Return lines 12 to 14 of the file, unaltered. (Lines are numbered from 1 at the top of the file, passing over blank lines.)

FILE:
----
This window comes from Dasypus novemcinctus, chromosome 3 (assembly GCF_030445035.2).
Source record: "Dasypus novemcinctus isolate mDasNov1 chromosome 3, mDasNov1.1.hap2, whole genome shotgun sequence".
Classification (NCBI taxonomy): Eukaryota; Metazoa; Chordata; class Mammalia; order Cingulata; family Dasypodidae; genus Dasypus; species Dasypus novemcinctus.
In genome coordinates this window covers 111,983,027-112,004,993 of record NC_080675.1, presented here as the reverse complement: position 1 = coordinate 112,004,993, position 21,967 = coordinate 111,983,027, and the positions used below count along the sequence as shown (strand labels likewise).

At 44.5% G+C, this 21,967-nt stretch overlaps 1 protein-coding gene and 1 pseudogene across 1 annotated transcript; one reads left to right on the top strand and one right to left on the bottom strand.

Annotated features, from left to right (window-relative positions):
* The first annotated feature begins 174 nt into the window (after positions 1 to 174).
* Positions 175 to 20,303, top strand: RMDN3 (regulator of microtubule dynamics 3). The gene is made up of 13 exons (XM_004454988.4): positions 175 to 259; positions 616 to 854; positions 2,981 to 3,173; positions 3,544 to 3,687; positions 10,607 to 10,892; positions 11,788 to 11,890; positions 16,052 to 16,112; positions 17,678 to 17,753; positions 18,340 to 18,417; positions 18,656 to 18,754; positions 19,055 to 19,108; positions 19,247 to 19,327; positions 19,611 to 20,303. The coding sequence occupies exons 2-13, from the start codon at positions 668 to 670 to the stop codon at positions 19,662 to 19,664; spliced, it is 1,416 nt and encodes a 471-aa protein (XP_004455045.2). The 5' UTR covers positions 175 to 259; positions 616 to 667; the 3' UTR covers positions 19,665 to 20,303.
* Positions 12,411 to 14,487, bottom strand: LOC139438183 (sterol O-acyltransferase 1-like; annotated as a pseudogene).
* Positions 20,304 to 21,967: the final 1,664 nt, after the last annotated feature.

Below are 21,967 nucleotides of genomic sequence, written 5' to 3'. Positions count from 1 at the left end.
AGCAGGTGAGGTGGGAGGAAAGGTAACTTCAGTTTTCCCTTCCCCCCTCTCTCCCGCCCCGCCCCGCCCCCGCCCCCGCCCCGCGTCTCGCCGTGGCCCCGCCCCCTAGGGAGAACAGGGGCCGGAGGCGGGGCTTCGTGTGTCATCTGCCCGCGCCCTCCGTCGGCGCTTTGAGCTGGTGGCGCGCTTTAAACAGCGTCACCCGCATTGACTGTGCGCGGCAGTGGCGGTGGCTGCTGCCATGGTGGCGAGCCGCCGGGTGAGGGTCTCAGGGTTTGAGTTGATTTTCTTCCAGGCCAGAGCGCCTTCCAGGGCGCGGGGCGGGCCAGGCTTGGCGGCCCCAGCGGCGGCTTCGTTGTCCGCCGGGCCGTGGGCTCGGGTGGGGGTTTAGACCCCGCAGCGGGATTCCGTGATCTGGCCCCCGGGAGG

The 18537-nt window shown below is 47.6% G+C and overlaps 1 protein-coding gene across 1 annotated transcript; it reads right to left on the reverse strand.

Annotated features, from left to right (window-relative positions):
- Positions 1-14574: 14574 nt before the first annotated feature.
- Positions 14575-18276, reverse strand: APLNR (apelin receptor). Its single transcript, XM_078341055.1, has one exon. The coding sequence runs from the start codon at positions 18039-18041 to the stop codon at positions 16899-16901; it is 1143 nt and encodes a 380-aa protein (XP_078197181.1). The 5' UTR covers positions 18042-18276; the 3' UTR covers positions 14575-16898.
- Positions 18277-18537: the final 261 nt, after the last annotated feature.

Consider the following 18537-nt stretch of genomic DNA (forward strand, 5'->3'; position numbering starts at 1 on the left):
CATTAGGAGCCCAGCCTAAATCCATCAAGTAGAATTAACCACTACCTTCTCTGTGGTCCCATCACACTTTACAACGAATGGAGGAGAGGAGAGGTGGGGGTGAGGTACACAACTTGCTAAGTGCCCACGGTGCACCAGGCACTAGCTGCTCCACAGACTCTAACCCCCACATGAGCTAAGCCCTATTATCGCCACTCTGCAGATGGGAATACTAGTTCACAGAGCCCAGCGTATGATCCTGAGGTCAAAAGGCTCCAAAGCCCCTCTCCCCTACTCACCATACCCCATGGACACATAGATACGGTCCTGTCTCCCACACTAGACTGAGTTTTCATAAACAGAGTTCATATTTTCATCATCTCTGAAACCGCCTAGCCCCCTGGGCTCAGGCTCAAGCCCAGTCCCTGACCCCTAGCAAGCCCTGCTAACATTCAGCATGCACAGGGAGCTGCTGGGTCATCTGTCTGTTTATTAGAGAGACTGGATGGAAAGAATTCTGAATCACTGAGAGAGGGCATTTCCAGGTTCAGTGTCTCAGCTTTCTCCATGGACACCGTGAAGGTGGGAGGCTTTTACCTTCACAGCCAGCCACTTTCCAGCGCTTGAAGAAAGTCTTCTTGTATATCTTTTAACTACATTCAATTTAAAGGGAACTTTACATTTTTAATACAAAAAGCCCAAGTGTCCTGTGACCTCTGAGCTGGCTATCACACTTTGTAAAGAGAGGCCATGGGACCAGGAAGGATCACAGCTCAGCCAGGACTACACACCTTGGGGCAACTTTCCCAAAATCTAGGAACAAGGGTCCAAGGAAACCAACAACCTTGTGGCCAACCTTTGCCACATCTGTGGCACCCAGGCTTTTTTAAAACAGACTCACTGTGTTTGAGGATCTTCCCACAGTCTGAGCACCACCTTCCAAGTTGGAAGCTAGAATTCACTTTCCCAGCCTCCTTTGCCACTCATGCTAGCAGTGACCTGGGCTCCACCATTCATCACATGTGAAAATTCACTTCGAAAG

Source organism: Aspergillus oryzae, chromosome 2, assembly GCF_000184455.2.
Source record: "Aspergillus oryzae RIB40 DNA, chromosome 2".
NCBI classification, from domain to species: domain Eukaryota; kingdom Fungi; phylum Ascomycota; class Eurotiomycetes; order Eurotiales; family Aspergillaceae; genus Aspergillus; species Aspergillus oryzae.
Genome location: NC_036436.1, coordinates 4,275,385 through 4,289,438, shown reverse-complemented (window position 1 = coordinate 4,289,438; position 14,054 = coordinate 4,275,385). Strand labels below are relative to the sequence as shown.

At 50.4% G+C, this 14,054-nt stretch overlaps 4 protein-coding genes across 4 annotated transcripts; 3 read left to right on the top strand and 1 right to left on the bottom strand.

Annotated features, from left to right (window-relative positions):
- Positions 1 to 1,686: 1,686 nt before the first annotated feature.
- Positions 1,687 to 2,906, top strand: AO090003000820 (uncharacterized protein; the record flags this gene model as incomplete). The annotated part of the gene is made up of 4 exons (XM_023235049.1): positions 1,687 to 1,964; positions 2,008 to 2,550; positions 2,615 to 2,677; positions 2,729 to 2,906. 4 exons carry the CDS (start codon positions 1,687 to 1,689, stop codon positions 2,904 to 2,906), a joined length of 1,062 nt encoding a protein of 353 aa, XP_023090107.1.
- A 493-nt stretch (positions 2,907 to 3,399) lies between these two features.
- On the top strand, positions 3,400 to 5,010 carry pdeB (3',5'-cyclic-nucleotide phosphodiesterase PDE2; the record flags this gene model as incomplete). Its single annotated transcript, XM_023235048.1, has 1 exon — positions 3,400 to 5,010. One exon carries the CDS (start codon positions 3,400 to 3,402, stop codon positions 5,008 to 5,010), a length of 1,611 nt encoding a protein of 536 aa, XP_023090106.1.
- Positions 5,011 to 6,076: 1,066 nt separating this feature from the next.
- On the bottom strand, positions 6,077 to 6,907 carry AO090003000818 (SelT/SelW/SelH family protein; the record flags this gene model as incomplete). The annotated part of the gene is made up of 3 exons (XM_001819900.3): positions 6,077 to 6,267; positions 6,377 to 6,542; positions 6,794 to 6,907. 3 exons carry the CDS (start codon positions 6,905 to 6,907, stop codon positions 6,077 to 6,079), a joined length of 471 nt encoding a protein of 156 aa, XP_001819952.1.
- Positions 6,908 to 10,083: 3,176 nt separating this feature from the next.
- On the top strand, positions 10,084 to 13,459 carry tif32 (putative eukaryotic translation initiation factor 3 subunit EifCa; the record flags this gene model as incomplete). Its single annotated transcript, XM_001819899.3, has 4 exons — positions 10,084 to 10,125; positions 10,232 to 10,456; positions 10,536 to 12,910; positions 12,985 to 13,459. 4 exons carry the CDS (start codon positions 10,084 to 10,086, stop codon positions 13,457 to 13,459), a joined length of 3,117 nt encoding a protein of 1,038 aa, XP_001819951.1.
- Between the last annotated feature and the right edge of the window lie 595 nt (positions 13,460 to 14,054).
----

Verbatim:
AGCAGGTGAGGTGGGAGGAAAGGTAACTTCAGTTTTCCCTTCCCCCCTCTCTCCCGCCCCGCCCCGCCCCCGCCCCCGCCCCGCGTCTCGCCGTGGCCCCGCCCCCTAGGGAGAACAGGGGCCGGAGGCGGGGCTTCGTGTGTCATCTGCCCGCGCCCTCCGTCGGCGCTTTGAGCTGGTGGCGCGCTTTAAACAGCGTCACCCGCATTGACTGTGCGCGGCAGTGGCGGTGGCTGCTGCCATGGTGGCGAGCCGCCGGGTGAGGGTCTCAGGGTTTGAGTTGATTTTCTTCCAGGCCAGAGCGCCTTCCAGGGCGCGGGGCGGGCCAGGCTTGGCGGCCCCAGCGGCGGCTTCGTTGTCCGCCGGGCCGTGGGCTCGGGTGGGGGTTTAGACCCCGCAGCGGGATTCCGTGATCTGGCCCCCGGGAGG

The 18537-nt window shown below is 47.6% G+C and overlaps 1 protein-coding gene across 1 annotated transcript; it reads right to left on the reverse strand.

Annotated features, from left to right (window-relative positions):